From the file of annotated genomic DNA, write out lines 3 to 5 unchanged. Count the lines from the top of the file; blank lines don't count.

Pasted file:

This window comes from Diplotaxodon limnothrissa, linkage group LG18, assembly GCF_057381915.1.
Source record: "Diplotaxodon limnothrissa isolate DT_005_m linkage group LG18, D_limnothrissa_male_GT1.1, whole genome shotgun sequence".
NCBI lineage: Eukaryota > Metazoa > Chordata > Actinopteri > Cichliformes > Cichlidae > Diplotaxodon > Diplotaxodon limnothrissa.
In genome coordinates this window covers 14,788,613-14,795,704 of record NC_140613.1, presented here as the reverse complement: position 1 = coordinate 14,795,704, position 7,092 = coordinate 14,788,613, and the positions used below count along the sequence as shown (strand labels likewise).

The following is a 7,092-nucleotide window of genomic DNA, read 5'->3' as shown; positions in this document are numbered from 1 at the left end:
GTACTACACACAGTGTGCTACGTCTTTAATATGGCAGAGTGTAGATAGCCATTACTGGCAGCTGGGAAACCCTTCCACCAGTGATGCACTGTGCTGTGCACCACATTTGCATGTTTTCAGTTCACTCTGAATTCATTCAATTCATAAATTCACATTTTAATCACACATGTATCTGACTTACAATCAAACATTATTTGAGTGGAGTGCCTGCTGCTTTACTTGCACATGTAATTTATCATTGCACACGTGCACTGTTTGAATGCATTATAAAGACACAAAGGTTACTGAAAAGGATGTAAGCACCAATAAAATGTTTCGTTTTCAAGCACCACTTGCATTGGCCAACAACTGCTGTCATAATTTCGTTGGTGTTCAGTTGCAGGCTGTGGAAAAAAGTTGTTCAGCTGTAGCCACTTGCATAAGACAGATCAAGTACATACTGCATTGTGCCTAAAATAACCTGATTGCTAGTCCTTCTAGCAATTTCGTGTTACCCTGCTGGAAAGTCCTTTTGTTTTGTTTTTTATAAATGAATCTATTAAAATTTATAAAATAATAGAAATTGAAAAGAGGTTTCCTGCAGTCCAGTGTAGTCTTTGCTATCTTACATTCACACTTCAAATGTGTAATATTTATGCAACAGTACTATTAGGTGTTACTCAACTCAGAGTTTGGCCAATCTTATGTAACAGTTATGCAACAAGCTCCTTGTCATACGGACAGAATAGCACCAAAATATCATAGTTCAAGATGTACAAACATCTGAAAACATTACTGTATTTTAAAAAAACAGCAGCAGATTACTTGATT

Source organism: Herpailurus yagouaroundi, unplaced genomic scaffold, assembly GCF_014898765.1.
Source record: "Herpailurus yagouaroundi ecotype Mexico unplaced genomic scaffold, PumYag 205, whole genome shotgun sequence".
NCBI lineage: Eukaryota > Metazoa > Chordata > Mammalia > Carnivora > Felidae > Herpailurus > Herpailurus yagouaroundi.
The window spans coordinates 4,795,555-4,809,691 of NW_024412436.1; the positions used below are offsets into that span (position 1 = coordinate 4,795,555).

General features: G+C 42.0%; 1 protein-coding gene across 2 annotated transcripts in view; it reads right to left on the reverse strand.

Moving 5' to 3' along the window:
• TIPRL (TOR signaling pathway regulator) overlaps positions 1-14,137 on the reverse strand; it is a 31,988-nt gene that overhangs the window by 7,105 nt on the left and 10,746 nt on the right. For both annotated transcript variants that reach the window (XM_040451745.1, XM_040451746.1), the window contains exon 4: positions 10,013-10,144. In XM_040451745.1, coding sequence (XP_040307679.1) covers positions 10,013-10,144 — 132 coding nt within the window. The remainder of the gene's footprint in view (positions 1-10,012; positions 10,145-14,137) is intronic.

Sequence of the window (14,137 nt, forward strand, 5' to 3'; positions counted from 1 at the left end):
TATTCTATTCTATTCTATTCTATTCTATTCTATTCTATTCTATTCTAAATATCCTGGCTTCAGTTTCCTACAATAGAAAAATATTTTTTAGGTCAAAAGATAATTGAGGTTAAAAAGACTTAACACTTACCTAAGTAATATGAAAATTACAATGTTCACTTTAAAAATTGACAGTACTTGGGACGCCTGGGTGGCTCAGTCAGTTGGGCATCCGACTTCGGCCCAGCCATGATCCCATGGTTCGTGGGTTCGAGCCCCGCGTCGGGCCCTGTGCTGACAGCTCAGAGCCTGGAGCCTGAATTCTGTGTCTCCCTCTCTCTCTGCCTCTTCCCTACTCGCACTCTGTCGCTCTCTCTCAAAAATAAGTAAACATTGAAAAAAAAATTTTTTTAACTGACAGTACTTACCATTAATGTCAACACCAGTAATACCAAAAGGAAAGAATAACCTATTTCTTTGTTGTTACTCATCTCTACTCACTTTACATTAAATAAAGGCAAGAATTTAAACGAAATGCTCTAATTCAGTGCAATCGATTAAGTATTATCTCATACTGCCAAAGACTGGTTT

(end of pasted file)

NCBI lineage: Eukaryota > Metazoa > Chordata > Actinopteri > Cichliformes > Cichlidae > Diplotaxodon > Diplotaxodon limnothrissa.
In genome coordinates this window covers 14,788,613-14,795,704 of record NC_140613.1, presented here as the reverse complement: position 1 = coordinate 14,795,704, position 7,092 = coordinate 14,788,613, and the positions used below count along the sequence as shown (strand labels likewise).

The following is a 7,092-nucleotide window of genomic DNA, read 5'->3' as shown; positions in this document are numbered from 1 at the left end: